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Lethbridge Herald Newspaper Archives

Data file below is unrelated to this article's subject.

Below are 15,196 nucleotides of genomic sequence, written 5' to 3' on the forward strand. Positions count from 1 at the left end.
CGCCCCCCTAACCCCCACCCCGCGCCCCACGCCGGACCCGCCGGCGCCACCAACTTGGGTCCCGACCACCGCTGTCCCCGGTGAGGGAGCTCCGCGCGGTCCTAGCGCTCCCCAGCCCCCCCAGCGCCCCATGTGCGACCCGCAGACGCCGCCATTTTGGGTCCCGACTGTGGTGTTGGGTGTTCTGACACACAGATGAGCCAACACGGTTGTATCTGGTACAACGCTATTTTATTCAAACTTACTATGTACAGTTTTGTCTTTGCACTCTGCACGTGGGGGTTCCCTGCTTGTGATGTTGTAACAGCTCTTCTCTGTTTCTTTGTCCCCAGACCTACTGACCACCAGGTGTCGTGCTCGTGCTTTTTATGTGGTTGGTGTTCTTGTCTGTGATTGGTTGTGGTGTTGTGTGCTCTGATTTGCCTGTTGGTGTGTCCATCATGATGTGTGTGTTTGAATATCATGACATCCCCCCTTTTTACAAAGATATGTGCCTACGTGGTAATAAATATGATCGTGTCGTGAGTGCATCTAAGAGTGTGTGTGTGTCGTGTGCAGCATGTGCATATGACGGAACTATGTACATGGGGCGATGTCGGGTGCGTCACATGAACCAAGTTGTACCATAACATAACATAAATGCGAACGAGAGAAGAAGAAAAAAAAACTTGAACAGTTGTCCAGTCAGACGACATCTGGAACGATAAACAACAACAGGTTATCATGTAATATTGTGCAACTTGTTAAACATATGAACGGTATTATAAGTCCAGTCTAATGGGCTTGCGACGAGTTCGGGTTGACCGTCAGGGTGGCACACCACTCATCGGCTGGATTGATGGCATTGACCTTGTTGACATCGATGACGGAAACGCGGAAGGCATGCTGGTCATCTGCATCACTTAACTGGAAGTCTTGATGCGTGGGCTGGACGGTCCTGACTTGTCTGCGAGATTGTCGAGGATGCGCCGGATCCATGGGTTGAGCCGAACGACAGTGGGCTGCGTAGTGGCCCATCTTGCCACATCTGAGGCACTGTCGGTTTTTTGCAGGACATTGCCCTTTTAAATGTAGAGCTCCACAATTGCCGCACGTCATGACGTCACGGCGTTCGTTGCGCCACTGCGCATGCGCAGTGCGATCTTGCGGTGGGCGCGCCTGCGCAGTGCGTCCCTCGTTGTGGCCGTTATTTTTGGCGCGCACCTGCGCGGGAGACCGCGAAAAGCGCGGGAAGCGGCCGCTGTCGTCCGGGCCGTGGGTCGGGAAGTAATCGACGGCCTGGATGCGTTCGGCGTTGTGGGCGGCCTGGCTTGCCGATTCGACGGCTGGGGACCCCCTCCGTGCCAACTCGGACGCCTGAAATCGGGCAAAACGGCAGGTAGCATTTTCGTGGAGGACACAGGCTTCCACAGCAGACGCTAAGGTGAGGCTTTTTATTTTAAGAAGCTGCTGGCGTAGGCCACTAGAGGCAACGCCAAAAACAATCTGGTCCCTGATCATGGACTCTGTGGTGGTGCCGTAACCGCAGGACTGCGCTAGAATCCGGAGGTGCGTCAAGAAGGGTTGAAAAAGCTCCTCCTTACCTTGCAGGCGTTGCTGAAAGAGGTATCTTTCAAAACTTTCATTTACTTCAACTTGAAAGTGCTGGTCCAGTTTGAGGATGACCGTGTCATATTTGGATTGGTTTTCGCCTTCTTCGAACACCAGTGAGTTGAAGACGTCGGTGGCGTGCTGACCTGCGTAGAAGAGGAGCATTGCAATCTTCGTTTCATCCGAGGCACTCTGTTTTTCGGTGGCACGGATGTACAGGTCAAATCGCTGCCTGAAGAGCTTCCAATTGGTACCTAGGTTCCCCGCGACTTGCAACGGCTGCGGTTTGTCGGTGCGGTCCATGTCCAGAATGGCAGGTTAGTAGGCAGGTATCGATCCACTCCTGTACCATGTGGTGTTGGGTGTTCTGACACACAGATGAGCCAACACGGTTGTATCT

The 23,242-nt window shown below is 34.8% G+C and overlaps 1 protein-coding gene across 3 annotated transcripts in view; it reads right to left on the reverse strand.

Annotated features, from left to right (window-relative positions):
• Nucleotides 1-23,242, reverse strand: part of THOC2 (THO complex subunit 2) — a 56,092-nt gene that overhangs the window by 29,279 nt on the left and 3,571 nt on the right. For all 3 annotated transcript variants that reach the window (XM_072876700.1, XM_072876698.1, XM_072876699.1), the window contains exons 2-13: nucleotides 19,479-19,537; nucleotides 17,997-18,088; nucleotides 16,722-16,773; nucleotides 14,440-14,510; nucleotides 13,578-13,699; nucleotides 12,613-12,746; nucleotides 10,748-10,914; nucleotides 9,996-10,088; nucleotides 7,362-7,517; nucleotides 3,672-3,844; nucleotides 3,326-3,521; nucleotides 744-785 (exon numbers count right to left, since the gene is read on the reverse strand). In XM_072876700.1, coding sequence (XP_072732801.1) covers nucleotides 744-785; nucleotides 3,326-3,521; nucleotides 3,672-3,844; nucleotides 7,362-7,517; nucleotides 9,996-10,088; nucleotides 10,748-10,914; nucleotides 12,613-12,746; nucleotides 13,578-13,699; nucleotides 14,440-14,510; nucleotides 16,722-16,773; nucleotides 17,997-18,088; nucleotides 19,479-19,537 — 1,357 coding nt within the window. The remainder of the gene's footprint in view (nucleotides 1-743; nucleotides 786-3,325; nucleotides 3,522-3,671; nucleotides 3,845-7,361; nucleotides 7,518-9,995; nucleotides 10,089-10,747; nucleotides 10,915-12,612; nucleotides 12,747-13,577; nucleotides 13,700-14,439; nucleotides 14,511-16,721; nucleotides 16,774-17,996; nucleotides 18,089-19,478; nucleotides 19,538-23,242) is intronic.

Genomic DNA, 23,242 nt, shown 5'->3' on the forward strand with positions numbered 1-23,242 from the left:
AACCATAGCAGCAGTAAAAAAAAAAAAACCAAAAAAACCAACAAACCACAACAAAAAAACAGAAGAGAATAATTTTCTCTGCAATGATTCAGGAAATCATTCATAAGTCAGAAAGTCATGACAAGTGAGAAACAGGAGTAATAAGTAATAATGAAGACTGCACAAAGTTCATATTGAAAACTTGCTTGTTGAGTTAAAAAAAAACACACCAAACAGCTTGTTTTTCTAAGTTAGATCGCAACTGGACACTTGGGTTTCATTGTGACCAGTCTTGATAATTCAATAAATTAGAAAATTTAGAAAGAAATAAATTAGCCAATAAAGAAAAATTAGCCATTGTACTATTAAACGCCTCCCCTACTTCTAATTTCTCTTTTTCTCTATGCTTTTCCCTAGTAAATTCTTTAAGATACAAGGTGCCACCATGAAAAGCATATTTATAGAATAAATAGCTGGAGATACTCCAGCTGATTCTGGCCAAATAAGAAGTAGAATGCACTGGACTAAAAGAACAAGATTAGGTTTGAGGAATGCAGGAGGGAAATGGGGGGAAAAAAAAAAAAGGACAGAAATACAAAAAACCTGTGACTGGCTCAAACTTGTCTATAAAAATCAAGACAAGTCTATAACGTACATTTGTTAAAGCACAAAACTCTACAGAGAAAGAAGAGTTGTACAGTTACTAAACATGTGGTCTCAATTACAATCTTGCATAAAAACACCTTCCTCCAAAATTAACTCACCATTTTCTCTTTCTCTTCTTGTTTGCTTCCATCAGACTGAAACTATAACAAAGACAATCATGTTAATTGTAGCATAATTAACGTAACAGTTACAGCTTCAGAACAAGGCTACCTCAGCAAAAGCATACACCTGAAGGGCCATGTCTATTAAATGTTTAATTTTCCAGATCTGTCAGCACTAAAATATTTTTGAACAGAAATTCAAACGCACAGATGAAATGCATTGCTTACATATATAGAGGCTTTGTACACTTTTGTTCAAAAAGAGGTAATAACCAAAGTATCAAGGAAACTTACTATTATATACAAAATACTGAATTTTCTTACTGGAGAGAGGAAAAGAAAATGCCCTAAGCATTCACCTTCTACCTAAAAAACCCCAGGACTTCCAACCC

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Lethbridge Daily Herald (Newspaper) - January 8, 1918, Lethbridge, Alberta VOLL'MK XI. LETHBKIDGE,. ALBERTA, TUESDAY, JANUARY 8, 1918 NTM.BKM 23 r j passenger Drains over quebec bridge Quebec, Jan. 7.-Regular passenger train truffle over the new Quebec bridge has been inaugurated. The service was opened yesterday, when a train from Moncton need thin route. Hereafter trains will leave the Union station in Quebec city daily tor Montreal and eastern points via the bridge. a a > > v A Labor Men Decide Not The Farmers 9 Union Permit to Affiliate 16 o Trotsky Has Gone to Brest-Lilovsk To Meet the Germans NO RUSSfAN REPLY TO LLOYD-GEORGE ALLIES READY T London, .Jan. - The I�us;dan peace Uelegrtihm, including Foreign Minister Trntzk}, reached BreKt.-Litovsk on Monday Tor tin: re-:,penin;; of nOROtlull t^ns that afternoon, according to u Jirrlln despatch received in Copenhagen and forwarded by lite Lxchange Telegraph company. Continue to Attack Allies London, Jan. s.--Thero is no indication finis far of (lie manner in which Premier Lloyd George's; speech on war aims has been received in Russia or whether his speech has been published there. Thn Bolshevik! press of Potrn-grad continues to �*ttaek Great Britain and hot- allies. The Pravda and the Izvestia. published on .Sunday an Article based on some words of Mr. Lloyd George, apparently one of his speeches in the house of commons, accusing him of desiring to have the Russian* make peace with the central powers so as lo give, the aliies a free hand to negotiate to their advantage. Other allied leaders have expressed themselves similarly, the article says. It continues; AT CONVENTION U. S. War Review Optimistic Baker Says Allies Can Master Situation Washington. .Tan. S.-The expected German offensive in the west, Secretary Baker's weekly war review today says, "will possibly he their greatest assault," hut "the British and French armies can be relied upon to withstand the shock. Summarizing (lie situation on the eve of a possible great offensive, Secretary Baker confidently potnts'out that through sixteen* fierc; battles of great magnitude, the British and French have steadily pushed ahead with methodical and cumulative gains. The expected offensive, he points out, probably is being delayed for massing great supplies of munitions, guns and troops and the Germans may be ex- Alberta Federation o{ Labor in Convention Here Decides I hat Farmers Have Little in Common With^age Earners, Therefore They Should Not Be Allowed to Affiliate. t i WALTER SMITTEN Secretary of the A.F. of^ L., known Calgary man. wtif I '"The allies are preparing their nub- j pected to "strain every fibre of their  peace and think that if Russia \ remaining strength." lies foi were forced to come to terms with her enemies she and no? her allies would On the Italian front, the secretary ! points out, French successes have turn-hear the cost of peace. The ^ greater j ed the Hca]e against the Austro-Ger- man invaders and the west bank of tlie Piave is being held firmly. Hampered by heavy snowfalls in the Alps, he says, the invaders now aro confronted with a tremendous handicap of maintaining his transport, which neutralizes the advantage of holding higher ground. The period of adjustment, Secretary Baker says, has passed and it may now be expected that "French, British and Kalians, fighting side by side, will be able to master the situation." The reviews make no mention of American troops. sacrifices Hussia makes the less the allies will have to pay. M. Farbman, former London correspondent of the Petrograd lionrse Gazette, writes for the London press that the premier's statement of war aims has widened the gulf between the east and west in revolutionary Russia instead of bridging it. The premier's reference to Russia, says M. Farbnfan, will ho interpreted there as giving Germany a free hand to deal with Russia Sis she desires. - Additional News of Convention on Page 9. Alborta trades union's) s in convention Monday afternoon voted by 30 lo 5/(o pift up the bars against affiliation of the United Farmers of Alberta with the Alberta Federation of Labor. The vote carne af the end of a somewhat acrimonious discusr-iou, in which those opposed to the action because of the proposal to form a new labor party pleaded that, the farmers be not barred been use t heir help would then be needed, while those favoring the course declared that the farmers and traces unionists had nothing in common in the industrial field but are rather oppoosed to each other in many directions. Delegate Tatlon, who spoke towards the end of the discussion said that lie supposed the newspapers would herald* the action of the Federation in flaming headlines but it waa of no use to continue further believing that the interests of | the farmers and the wage earners were synonimous. The contentious question was precipitated to the floor of the convention by Chairman J. Johnston of Coleman of the committee on constitutions in presenting the report of his committee. In the .preamble of the constitution tli^ word "wealth producers'" is applied to those who may become member* of the Federation. The committee moved that "wage earners" be substituted, and a couple of paragraphs further on the Lf. F. Ai were made eligible for affiliation with the Federation, and this body the committee asked to be cur out, for although the fanners are "wealth producers" they have different problems than the "wage earners". Mr. Johnston said in explanation thai the United Farmers, though they had been included in the affiliation when the Federation was organized five years ago, had taken very little part j in the activities of the central labor ' body of the province. For one year there were two T'.F.A. local? registered as members. For the past four years there had been none, distinctly showing that there was no sympathy between the two organizations. In fact, they come into opposition at times, as is seen by the opposition of the far tiers as a class to the inclusion of farmers among those who come under the compensation act on the same basis., as other employer.-: of labor. Thrills Congress With Speed In Which He Gives Answer 1 To H un Peace Terms UPHOLDS PRINCIPLES RECENTLY ENUNCIATED BY LLOYD-GEORGE national armaments- to the lowest, point consistent with democratic safe-t v, "o---Impartial adust men' of all colonial claims based upon the principle that the people.'; concerned have equal weight with the interest of the gov - e rnment � "(J- Kvaeuaiion of all Russian territory and opportunity for Russia':; political development. "7 - Fvacuat ion of Belgium \\ ithoiu any attempt lo limit her ^ verciguty. (Continued on Page 6) �0 s ? * * * * * v Thousand Children Montreal Not Getting An x Education in ? ? ? A REPORTED DEAD f Today's casually lists report John J. Ingram, enlisted at Champion, home at Nanton, as having presumed to have died in action. Montreal, Jan. S.-Dr. J. T. Flnnle, �i M.L.A., in an address yesterday to the i Montreal Women's chib, home and education department, urged the need of the adoption of compulsory education j in tile province of Quebec. He made a \ comparison between the country' schools of Ontario and Quebec, in favor j o Washington, Jan. S.-President Wilson today, addressing congress delivered a ro-stafemont of war aims in agreement with the recent declaration by the lint ish Premier. David Lloyd Cfeorffc. The president presented a definite programme for world peace containing fourteen specific considerations. The president presented the follow- j iiiR as necessary elements of world | peace: "1-Open covenants of peace without private international understandings. "2-Absolute freedom of the seas in  111 _.. A 1 , , , , , . . , . it . , dlan who has ever won all three mill ated ut Central school for the south ' tary war decorations-Major Bishop, till 8 p.m. Hide and Westminster school for the vx; D.s.o., M.C, of the Hoyal Flyinp north side. Polls are open from 9 -a.m. | Corps-will come from Washington to address the club. Sir Frederick R. i Smith, the British attorney general, 1 who is now in Washington on a special mission, wHl address the Canadian 1 club of Montreal on JanuaYy 25. REPORT HUGHES through the ice. A light snow fell today ^nnd the Campan^e presented the unusual appearance ot being in a snow storm. WEATHER Harden declares, lies in the capitol at Washington. High Cow Forecast- M 1 � + * * 4 � 43 30 Colder, local snow. Loudon, Jan. S.-(Via Router's Ottawa Agency).-A despatch to Reuter's from Melbourne states that the Hughes cabinet has resigned, and Tudor, the leader of the opposition, has been summoned to form a government. Labor Convention W ants the r *  Fact'y Act Strictly Enforced An early despatch from Melbourne' stated that Hughes bad proposed to resign unconditionally and that Tudor would probably ask for dissolution. So far as the Alberta Federation of Labor is concerned they want, the Alberta Factory" Act strictly enfarcad. The Federation will ask for no amendments to the act at the coming session, believing that this might open the way to amendments from the employers for amendments which would do much to neutralize the effect of in favor- of the clerks the ma Iter war, transferred by them to the Calgary Trades and Labor Council and they had decided to ask for a strict enforcement of the act. That attitude they still^ take. Delegate Bellamy of Medicine Hat, wanted to know whether the act was going to be interpretatcd to mean that Toronto, Jan. 8.-The Maiband Empire today carries a special cable from the Daily News correspondent nt Geneva, who writes: "1 called on Medhal Bey this afternoon, lie said: " 'In spite of censorship and the secret poKeo, reports continue to reach us about conditions and the state of fee'h'nK in Constantinople. Tur- London. Jan. S.-The Bolsheviki government, the Times says it understands is offering to Norway the wheat stored on the Munnan coast and shipped from America for use in Petrograd lit says that as the offer is made at a i t!me when Petrograd and Finland are ; both said to be on the verge of starvation and the Finns are appealing to Sweden, Great Britain and the I-n-ijed States to send wheat, it would seem to hi'.ve been made at the instigation of Germany who wishes'to pose as a friend of Norway. Germany itself Ik offering wheat to Holland ami the Scandinavian countries, it is added, although the only supplies available for exportation are those in Belgium and other occupied territories and the food of prisoners. question of *a free and ^independent Ireland' and hope to have the full return ready in a fortnight. "Questioned on the matter, a prominent member of the organization said thai the voting wouhlj open soon und when the figures were announced it would be open to any voter to examine the votes as to their accuracy. "A vote on those principles is bound to be a failure as I here are numbers of people in Ireland who will refuse to vote under any conditions and a big majority who would vote in secret to remain within the British empire but will not; vote in open ballot. Since the publishing of the German peace terms pointedly ignoring the Irish question which the Sinn Feiners told the country was one of the trump cards of the central powers, the sting has gone out of the republican organizations and they are now hard set to put a new stunt before the people.'1 DISSOLVE THE CORTES Madrid. Jan. S. -Marquis Althuce-mas, the Spanish premier, declared to,-day that the government had decided to consider the decree dissolving the Amsterdam, Jan. 8.-King Ludwig of Bavaria, is quoted in a Munich despatch as having said yesterday at a reception on his birthday that the terms of Germany's cnoiuios were exorbitant. "Xot one' inch of German territory will be given up," he declared. '*YYo must try to safeguard our frontiers." Asserting thai the Bavarians, 'like, the other Germans were victorious everywhere, the king added: "May we succeed also in defeating our latest enemies, the Americans." Await German Reply London. Jan. 8.-A reply from the central powers to'tlie statement of British war aims made by Premier Lloyd George Saturday is awaited hero | with the greatest interest. It is believed that Germany and her allies cannot decline to reply iu some form as to make the reply move straightforward a ad definite ihnn any provious statement''of their aims. Hut if the German papers correctly Cortes as not having been signed. nieimir,.or tne situation there, the test ministry, he said, proposes to submit which the Bolsheviki have made of a new decree to the king, thus giving him opportunity of studying the* situation afresh before signing. o% ** A % a A a A s Germany's attitude toward the principle of no annexations has thrown Germany into political turmoil. Ad-! vices from the capitals of neutral coun- I* *> > > OOETHALS DIRECTOR TRANSPORT, U. S. ALLIED SUPPLIES RELEASED. An Atlantic JPort, jftn. 8.-A number of ships loaded with supplies tor the allies which have hcejj delayed horn' for more than two weeks because of lack of coal sailed today for Kuropean ports. One of flic steamers carried key has reached the end of Its tether, j tho ffrst jmail to leave here in 17 days. the act in its relation to the Mage (there should be no more overtime un-earners. The labor unions will there-! less a special permission is secured for The capture of Jerusalem has probably proved tho finishing blow, though, goaded on by the Germans, the Young Turk government may continue to tyrannize over the people a little longer. " 'Latest, reports from Constanti- Many vessels are Jocks. v a Seere- Washinglon, Jan. 7.-tary Baker announced today that, in addition to his duties as act in/: quartermaster general, Major Gen. G'oethals has been designated -director of transportation and storage of the war department. A A A I still idle at the * ? v 1 a a a a a a a a a a v v v v v ) Chicago, .Tun. 8.-Snowbanks that a /win cannot see over lay on- the downtown streets today. Thirty-six hours after the record breaking bliz/.ard which swept the middle wlast Sunday bad ceased. The task of removing the big snowdrifts is bo great that 2,500 men and nearly.a thou.-vtnd teams have made little progress although the work was'continued all through the ui�hL Jaw. This decision was arrived at in a discussion of the report of the committee on officers1'reports as presented bv Chairman Farmilo of that com- leai% would be to take the question up with the government. It was pointed out during the dis- people but even upon influential mem-' bcrs of the committee of Union and Progress. The unwillingness or in-} mittee. While discussing the act. Delegate j solicitors to go to Edmonton during enssion tlmt Cilc-n-v e bbrid^ i "WHy of Germany to help Turkey has cussion unit caigao. Letlibudge and ; rt/in!1HirtMorl n Elinor r,f ,.^,i,,iT Medicine Hat retailers had employed Tallon of Calgary, explained the situation" In Calgary which had been complicated by tho plebiscite giving all clerks a Wednesday half holiday. The clerks- bad vhalf promised that if the the session to secure amendments desired by them. Alex. Itoss, M.L.A,, said the best method to pursue in connection with the act is to wait to see how the gov- Wednesday half holiday were granted \ eminent enforces the act. Then will they would rather favor the stores!ue lIme t0 taI]c ot' ""lendments. Air. keeping opop o,n Saturday evenings. However, on the plebiscite vote being (CONTINUED ON PAGE SIX) i occasioned a feeling of revlusion am-! ong pro-German circles which may , have far reaching consequences. The ' stop-the-war or^peace movement in Constantinople derives its principle impetus from the economic situation of the people rather than from any feeling of dismay at the dwindling of Turkish power and prestige. TJze terrible conditions of the poorer classes cannot easily be exaggerated. Hank-| r up toy ttiMfttens the country/ " The Red Cross Needs Your Help In view of the fact that all our Reserve Hed Cross supplies were forwarded for the relief of the Halifax sufferers, the demand for helpers at this time is very great. And when we realize that according to official reports, during the lust four months there were no less than 30.500 Canadian casualties, it is not hard to understand the constant, call for more and more supplies from headquarters overseas. These are Canadian casualties alone and both Tfinj^land and France must look to Canada for supplies because their women are doing men's work. In order that Lethbridge may do her part in this great work a house to house canvas for workers will be made this week, when overv woman will be given an opportunity lo she will give at least 2 hours each week lo Hed Cross work. It is also a part of the plan to enroll every child in Lethbridgo in I he Junior lied Cross. poes it not-show an appalling lack of interest in the saving of Immunity .when Lethbridge with its population of 11,000 has only 133 members enrolled in the Hed Gross, after being '<) years at war?" a I tries bordering on Germany show that the opinion prevalent there is that one of the Inost severe national crises in the history of Germany is developing as the result of differences of views between the militarist and non-militarist leaders regarding the government's attitude toward ltussia. It is reported generally that General Von Ludendorff, as leader of the former v i group, actually has gone so far as to threaten his resignation of himself and I Field Marshal Von Uindenburg it t'ur- 1 ther countenance^ is given even to such views as those advanced by men of the type of Dr. Von Kaehlmann and Count- C/ornin, the/ German and Austrian foreign ministers. At the same time tho view-of Von Kuehlmann and Czernin fail to satisfy the German Socialists who regard their middle of The road policy as tricky and who are determined that the spirit of the reichstag resolution must be followed sincerely and without qualification or reserve. Neutral observers declare that tho gap between the German parties suddenly has become a chasm so wide that there is little hope of bridging it, and that tho development of internal crisis of serious proportions seems inevitable. On the other hand it Is pointed out | that the various parties iu entcuto countries never appeared so completely united as in their support of the war aims formulated by Premier Lloyd i George. ;